Famously, in 2002, retired USMC Lt.Gen. Paul Van Riper nearly derailed a multi-million dollar joint exercise with US forces called “Millenium Challenge”. On the first day, he succeeded in sinking an aircraft carrier, ten cruisers, and five amphibious landing ships. Controversially, EXCON re-floated those forces so the exercise could continue, causing Van Riper to resign his position and publically criticize the event. Javelin Thrust, too, had its share of artificialities. The Camenian enemy was a Hollywood cut-out: socialist command economy, populist dictator in the mold of Hugo Chavez. The Arcadians were of course a market economy with a multi-party democracy. There were no human rights concerns to trouble the legal advisor in terms of detainee policy, and the local population was supportive and grateful for the coalition presence. The Brigade’s Commander, Col. Howard Coombs called attention to the oddness of the enemy’s behavior from time to time. Units would approach the Brigade and then halt for several hours, doing nothing. Attacks were rarely coordinated between the various axes of approach. Attacks would pulse: several hours of action would be followed by several hours of inactivity. The Camenians did not fight like a real army. There were also what the Brigade’s Deputy Commander, LCol. James McKay called “exorcisms” or artificialities introduced by the software supporting the exercise. Ground forces could not engage air forces unless they were specifically air defence units. Thus, the LAV III was unable to fire on helicopters landing in its field of fire, despite the fact that its 25mm gun provides a very capable tool for doing just that. Units deployed on hill tops typically won every engagement. And, of course, no one was really killed in the week of events.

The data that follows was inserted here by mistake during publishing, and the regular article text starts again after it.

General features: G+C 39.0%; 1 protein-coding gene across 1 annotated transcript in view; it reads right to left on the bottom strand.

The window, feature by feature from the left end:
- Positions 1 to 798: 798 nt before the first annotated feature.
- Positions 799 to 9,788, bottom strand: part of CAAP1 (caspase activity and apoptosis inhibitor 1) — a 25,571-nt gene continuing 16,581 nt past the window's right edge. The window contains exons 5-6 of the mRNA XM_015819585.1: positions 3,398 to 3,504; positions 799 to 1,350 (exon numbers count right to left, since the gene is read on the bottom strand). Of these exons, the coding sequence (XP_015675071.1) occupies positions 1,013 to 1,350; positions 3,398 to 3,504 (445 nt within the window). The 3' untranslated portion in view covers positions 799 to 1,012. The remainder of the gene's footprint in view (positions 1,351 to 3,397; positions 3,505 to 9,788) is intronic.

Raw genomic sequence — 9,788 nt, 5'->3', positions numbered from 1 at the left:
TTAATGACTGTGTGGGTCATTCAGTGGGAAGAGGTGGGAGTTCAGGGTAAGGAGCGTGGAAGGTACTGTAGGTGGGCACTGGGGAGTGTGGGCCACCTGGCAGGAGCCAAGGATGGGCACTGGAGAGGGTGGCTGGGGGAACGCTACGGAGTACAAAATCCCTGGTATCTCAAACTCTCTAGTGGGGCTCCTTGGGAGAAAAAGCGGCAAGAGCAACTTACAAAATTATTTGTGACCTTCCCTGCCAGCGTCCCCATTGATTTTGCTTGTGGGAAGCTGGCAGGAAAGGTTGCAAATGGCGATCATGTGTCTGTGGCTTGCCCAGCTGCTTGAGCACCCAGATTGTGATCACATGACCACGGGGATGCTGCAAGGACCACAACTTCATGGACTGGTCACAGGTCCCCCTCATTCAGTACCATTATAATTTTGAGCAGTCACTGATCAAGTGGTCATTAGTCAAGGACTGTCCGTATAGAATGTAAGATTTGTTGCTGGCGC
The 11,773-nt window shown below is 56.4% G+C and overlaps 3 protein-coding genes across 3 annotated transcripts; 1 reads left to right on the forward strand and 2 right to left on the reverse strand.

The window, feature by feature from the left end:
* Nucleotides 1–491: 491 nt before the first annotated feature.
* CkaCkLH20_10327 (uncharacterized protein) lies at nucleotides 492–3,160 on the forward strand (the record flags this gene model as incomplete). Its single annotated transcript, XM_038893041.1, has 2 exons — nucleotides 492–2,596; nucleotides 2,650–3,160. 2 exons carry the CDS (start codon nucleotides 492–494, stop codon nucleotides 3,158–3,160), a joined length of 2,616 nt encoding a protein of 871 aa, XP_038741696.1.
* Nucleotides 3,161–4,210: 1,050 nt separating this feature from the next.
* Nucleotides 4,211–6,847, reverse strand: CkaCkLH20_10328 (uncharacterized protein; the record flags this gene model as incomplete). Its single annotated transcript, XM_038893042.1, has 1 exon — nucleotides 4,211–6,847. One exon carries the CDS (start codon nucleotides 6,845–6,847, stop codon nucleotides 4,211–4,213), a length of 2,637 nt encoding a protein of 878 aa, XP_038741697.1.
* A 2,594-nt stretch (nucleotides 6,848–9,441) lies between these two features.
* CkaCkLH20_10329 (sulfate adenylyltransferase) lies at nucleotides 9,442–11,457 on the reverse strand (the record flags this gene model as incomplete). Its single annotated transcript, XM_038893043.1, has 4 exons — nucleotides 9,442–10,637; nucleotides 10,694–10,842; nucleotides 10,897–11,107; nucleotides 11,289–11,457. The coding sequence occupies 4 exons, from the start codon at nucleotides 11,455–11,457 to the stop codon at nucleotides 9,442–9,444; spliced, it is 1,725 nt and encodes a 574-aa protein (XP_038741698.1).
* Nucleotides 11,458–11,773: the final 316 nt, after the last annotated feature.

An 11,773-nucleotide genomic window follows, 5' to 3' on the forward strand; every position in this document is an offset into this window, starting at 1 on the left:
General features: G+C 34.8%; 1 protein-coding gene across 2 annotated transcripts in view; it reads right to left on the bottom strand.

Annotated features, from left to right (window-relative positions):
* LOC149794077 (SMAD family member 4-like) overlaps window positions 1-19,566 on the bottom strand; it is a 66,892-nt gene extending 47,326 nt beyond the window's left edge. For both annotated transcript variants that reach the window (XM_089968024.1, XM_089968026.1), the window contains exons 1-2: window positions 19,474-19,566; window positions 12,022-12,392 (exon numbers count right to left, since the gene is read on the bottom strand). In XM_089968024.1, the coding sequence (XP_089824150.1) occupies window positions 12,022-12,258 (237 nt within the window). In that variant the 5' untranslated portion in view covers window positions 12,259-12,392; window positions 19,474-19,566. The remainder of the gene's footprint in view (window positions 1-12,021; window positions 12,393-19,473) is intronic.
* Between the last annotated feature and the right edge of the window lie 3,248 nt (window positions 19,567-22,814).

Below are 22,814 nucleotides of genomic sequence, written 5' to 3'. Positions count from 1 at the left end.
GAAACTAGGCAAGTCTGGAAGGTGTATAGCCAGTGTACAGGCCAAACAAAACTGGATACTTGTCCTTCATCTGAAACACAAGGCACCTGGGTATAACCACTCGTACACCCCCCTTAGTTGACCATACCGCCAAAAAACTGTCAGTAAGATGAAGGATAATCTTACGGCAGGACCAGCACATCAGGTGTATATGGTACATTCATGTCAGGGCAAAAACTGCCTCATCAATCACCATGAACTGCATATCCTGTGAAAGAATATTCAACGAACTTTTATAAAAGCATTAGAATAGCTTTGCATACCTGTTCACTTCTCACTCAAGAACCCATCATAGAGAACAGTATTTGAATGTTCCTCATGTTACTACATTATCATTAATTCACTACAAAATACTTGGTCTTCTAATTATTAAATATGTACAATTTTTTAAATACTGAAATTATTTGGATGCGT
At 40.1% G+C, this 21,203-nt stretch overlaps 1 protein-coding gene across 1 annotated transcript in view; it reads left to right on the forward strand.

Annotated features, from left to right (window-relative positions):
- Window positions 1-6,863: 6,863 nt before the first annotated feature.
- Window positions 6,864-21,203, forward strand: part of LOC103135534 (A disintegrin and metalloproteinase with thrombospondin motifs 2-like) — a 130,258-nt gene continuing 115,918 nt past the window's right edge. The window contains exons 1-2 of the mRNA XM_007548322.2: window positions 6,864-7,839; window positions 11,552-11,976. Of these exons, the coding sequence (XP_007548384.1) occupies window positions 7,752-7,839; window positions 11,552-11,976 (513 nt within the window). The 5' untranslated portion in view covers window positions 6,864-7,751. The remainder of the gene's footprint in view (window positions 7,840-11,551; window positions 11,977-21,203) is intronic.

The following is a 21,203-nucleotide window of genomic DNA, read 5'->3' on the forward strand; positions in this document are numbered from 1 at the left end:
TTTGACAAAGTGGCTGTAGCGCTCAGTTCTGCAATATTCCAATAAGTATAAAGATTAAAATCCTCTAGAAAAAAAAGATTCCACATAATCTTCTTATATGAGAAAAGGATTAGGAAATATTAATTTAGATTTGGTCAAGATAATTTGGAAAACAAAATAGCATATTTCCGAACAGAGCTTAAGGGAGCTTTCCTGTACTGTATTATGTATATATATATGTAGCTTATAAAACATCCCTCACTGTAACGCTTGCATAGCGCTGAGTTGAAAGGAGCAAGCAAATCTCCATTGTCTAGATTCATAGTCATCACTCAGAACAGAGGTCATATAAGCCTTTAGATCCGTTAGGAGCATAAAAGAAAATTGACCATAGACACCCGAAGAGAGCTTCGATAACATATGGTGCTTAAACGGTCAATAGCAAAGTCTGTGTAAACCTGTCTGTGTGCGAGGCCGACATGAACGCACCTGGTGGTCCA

Some exercises, like Millenium Challenge, are all about “reality” in a certain sense. In the 1930s, the USN famously conducted a series of war games at the Naval War College where they explored the various ways that Japan might fight a war in the Pacific Ocean. At the close of the Pacific war, Admiral Chester Nimitz remarked that aside from the use of Kamikaze air attacks, nothing that Japan had done had surprised the USN. Millenium Challenge was all about how modern information technology might be employed in a future conflict. These types of exercises attempt to anticipate the future.